Using four examples that vary in spatio-temporal scale regarding movement and gene flow, here we illustrate how the modularity concept can be applied to identify critical scales through the use of network analysis12. We quantify the extent to which populations are modular, reveal the spatial and non-spatial components of modularity and illustrate how module identification alters conclusions regarding connectivity and metapopulation persistence. We find significant modularity in the movement and gene flow of three of the four species, two of which cannot be explained by geographic distance alone. Furthermore, incorporating modularity into connectivity and population viability assessments alters conclusions regarding patch importance to connectivity and suggests higher metapopulation viability than when ignoring this hidden spatial scale.


Revealing modularity in spatial networks

We estimated modularity in two mark-recapture datasets that span several orders of spatial magnitude: movements of the cactus bug (Chelinidea vittiger) on patchy Opuntia cactus and breeding-season movements of the Everglades snail kite (Rostrhamus sociabilis plumbeus) among wetlands21. We also estimated modularity from genetic data on breeding aggregations of the bullfrog (Rana catesbeiana)24 and among core populations of black bears (Ursus americanus floridanus) in Florida25. Based on the movement biology of each species, we expected that modularity should be weak in the Everglades snail kite and black bear because of frequently observed long-distance movements26,27, yet strong in the cactus bug and bullfrog because observed movements tend to be more localized28,29.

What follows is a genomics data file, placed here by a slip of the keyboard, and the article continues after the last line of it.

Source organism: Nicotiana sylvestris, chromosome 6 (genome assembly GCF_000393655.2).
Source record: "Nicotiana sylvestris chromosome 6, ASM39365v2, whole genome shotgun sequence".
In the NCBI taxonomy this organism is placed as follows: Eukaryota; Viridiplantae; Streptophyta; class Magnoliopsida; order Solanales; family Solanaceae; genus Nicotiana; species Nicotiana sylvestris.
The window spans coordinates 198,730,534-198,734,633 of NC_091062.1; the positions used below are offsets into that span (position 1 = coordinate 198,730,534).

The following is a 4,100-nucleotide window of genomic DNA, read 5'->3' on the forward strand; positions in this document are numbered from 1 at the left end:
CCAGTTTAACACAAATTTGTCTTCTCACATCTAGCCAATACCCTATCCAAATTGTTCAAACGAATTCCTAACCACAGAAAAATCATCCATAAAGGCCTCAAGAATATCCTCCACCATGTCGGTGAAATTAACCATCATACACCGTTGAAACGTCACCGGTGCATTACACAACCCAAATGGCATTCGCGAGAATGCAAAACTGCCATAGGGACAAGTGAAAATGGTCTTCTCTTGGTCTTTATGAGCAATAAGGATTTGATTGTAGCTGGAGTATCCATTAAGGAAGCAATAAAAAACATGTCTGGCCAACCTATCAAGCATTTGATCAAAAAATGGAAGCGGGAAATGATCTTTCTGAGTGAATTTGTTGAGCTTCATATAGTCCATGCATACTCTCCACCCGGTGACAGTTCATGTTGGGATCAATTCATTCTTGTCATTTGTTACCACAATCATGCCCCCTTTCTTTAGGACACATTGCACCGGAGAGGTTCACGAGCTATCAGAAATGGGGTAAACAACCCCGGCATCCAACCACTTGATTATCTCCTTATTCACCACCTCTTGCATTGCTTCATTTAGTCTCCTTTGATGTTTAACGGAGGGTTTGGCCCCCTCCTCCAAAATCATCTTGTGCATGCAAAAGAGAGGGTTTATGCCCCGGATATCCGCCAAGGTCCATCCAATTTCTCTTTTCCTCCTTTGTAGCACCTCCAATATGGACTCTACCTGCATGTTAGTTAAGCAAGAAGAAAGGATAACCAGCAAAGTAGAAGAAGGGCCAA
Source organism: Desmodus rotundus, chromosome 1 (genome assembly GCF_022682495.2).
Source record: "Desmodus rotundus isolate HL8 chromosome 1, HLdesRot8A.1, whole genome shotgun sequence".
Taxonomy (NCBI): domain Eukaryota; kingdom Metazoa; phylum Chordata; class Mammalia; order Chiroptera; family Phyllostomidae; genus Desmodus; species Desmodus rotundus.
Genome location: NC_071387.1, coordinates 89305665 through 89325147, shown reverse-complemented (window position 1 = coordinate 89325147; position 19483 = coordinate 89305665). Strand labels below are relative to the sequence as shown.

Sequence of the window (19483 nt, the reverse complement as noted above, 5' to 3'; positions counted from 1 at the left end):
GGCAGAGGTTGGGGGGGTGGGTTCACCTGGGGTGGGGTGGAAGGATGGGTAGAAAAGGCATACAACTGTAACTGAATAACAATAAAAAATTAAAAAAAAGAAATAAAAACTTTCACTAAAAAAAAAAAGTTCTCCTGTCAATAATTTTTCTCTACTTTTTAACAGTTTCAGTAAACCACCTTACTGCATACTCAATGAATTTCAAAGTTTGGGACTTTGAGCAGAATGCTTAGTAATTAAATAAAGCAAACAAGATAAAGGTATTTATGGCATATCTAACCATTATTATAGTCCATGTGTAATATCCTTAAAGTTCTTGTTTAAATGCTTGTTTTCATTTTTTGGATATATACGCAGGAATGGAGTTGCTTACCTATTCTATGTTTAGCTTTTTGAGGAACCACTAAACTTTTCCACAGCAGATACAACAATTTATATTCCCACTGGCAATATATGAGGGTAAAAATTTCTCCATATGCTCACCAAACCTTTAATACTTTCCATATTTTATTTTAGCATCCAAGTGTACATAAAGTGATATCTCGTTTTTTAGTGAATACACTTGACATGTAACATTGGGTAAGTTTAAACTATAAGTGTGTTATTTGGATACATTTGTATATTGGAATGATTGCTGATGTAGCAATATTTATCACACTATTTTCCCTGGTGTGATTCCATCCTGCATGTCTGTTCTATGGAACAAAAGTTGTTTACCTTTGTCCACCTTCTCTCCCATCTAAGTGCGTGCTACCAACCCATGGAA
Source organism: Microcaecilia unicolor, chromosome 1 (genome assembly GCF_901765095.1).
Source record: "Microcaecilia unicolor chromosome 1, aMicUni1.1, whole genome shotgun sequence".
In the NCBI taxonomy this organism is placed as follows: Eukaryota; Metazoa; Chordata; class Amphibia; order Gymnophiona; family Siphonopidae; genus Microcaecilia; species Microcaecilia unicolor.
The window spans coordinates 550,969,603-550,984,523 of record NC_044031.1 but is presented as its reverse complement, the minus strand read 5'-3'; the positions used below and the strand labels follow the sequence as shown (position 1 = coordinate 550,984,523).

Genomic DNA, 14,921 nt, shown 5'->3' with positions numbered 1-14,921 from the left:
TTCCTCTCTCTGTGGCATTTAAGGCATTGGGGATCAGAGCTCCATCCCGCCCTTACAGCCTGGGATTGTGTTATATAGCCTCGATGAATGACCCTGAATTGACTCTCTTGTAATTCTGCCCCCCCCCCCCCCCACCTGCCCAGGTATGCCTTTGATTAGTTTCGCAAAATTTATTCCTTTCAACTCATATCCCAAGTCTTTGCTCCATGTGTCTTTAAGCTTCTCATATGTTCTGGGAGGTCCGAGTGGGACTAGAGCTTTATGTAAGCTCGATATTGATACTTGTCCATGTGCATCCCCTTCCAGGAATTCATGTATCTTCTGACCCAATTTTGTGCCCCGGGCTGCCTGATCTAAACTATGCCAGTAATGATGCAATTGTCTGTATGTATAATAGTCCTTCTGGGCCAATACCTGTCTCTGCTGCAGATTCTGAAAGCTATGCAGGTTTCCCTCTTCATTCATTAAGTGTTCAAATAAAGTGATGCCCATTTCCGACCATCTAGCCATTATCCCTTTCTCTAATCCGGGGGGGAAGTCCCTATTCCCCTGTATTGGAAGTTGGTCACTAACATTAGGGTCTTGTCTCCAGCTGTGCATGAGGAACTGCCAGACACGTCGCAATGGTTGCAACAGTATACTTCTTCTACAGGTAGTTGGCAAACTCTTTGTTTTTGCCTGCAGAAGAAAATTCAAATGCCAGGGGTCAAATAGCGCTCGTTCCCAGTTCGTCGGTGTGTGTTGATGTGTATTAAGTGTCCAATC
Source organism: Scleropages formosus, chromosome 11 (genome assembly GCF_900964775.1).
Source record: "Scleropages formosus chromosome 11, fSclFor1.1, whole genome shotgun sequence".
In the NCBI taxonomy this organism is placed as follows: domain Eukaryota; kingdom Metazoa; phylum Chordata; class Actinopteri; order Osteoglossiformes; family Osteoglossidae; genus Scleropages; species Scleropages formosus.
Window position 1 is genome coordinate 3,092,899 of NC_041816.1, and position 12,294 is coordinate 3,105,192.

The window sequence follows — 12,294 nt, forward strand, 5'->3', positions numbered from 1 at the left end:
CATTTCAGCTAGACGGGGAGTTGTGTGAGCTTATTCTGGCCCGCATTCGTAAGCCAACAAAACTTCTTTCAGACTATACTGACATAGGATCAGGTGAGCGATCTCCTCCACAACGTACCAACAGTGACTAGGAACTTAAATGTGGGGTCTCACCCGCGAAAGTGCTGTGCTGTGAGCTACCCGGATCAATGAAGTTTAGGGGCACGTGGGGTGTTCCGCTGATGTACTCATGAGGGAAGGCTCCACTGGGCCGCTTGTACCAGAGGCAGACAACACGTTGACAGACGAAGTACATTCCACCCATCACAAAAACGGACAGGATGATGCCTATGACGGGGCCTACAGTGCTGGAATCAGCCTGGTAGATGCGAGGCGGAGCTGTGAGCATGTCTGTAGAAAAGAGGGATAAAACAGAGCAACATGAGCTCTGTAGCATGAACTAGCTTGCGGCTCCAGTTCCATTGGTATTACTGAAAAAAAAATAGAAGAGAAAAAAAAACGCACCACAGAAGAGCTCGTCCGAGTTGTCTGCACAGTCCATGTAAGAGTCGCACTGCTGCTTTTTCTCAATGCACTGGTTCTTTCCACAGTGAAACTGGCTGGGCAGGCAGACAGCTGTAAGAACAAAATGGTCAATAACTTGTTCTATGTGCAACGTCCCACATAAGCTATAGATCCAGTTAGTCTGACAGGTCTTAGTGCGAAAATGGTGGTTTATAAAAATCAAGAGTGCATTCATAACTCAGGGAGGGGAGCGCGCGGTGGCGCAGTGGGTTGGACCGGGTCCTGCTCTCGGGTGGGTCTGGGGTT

We first assessed modularity by using extensions of the Newman–Girvan algorithm from statistical physics30 that account for weighted (non-binary), directed network data where migration rates may differ. We find that three of the four examples exhibit significant spatial modularity based on generalized linear models testing for within versus between-module movement and gene flow (see Fig. 1a; Supplementary Fig. S1 for assessments of this statistical test), with only the black bear showing no significant modularity (Supplementary Table S1). However, modules showed a strong spatial signature, where patches within the same modules tended to be in close geographic proximity. Because movement of individuals and shared alleles are dependent on the distance between patches (Fig. 1b), geographic distance is a key (yet implicit) component of modularity on spatial networks and may confound our understanding of the mechanisms generating such structure. All empirical examples of modularity in ecology and evolution have neglected this issue15,16,31, such that it currently remains unknown whether modularity is simply a by-product of distance effects on movement.

Figure 1: Network modularity of individual movement and gene flow.
Figure 1

For the four species, shown are (a) colour-coded modules (white dots reflect patch isolates with no movement) that arise when distance effects are not accounted for in module detection, (b) histograms of movement and genetic covariance along with the ‘deterrence’ function (black line) used for each species and (c) modules identified when distance effects are accounted for in module detection. Colour scales show the decomposition of module contributions to landscape modularity, Q, with colours identifying modules shown on the networks. Dot position reflects geographic location of patches.